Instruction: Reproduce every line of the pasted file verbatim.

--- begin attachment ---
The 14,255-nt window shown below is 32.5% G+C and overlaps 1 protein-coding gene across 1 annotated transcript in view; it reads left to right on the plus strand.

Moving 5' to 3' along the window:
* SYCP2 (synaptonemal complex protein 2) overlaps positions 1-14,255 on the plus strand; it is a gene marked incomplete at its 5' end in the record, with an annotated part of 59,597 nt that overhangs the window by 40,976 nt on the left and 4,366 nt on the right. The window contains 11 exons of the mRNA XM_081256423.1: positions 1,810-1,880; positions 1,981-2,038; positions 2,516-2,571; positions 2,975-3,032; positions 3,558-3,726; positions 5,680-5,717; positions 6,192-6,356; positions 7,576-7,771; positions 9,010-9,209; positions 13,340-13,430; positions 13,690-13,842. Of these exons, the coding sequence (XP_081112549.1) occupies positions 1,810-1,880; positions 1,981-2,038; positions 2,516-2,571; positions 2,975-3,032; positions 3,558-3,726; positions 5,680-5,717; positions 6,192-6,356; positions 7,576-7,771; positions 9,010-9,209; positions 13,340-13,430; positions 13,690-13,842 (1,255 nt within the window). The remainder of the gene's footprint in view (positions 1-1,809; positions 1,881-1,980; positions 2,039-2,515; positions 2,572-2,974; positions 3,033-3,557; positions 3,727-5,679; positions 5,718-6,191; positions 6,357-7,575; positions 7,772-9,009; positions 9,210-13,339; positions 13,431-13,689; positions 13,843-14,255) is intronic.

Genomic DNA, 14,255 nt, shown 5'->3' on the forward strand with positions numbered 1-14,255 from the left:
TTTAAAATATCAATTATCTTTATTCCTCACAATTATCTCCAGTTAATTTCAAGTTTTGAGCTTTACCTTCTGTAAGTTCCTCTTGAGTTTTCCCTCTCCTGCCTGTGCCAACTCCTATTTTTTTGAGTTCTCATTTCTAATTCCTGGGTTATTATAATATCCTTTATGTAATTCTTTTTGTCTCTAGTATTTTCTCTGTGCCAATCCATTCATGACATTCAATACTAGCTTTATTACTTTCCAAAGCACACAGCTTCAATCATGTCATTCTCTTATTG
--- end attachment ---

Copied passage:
The 14,255-nt window shown below is 32.5% G+C and overlaps 1 protein-coding gene across 1 annotated transcript in view; it reads left to right on the plus strand.

Moving 5' to 3' along the window:
* SYCP2 (synaptonemal complex protein 2) overlaps positions 1-14,255 on the plus strand; it is a gene marked incomplete at its 5' end in the record, with an annotated part of 59,597 nt that overhangs the window by 40,976 nt on the left and 4,366 nt on the right. The window contains 11 exons of the mRNA XM_081256423.1: positions 1,810-1,880; positions 1,981-2,038; positions 2,516-2,571; positions 2,975-3,032; positions 3,558-3,726; positions 5,680-5,717; positions 6,192-6,356; positions 7,576-7,771; positions 9,010-9,209; positions 13,340-13,430; positions 13,690-13,842. Of these exons, the coding sequence (XP_081112549.1) occupies positions 1,810-1,880; positions 1,981-2,038; positions 2,516-2,571; positions 2,975-3,032; positions 3,558-3,726; positions 5,680-5,717; positions 6,192-6,356; positions 7,576-7,771; positions 9,010-9,209; positions 13,340-13,430; positions 13,690-13,842 (1,255 nt within the window). The remainder of the gene's footprint in view (positions 1-1,809; positions 1,881-1,980; positions 2,039-2,515; positions 2,572-2,974; positions 3,033-3,557; positions 3,727-5,679; positions 5,718-6,191; positions 6,357-7,575; positions 7,772-9,009; positions 9,210-13,339; positions 13,431-13,689; positions 13,843-14,255) is intronic.

Genomic DNA, 14,255 nt, shown 5'->3' on the forward strand with positions numbered 1-14,255 from the left:
TTTAAAATATCAATTATCTTTATTCCTCACAATTATCTCCAGTTAATTTCAAGTTTTGAGCTTTACCTTCTGTAAGTTCCTCTTGAGTTTTCCCTCTCCTGCCTGTGCCAACTCCTATTTTTTTGAGTTCTCATTTCTAATTCCTGGGTTATTATAATATCCTTTATGTAATTCTTTTTGTCTCTAGTATTTTCTCTGTGCCAATCCATTCATGACATTCAATACTAGCTTTATTACTTTCCAAAGCACACAGCTTCAATCATGTCATTCTCTTATTG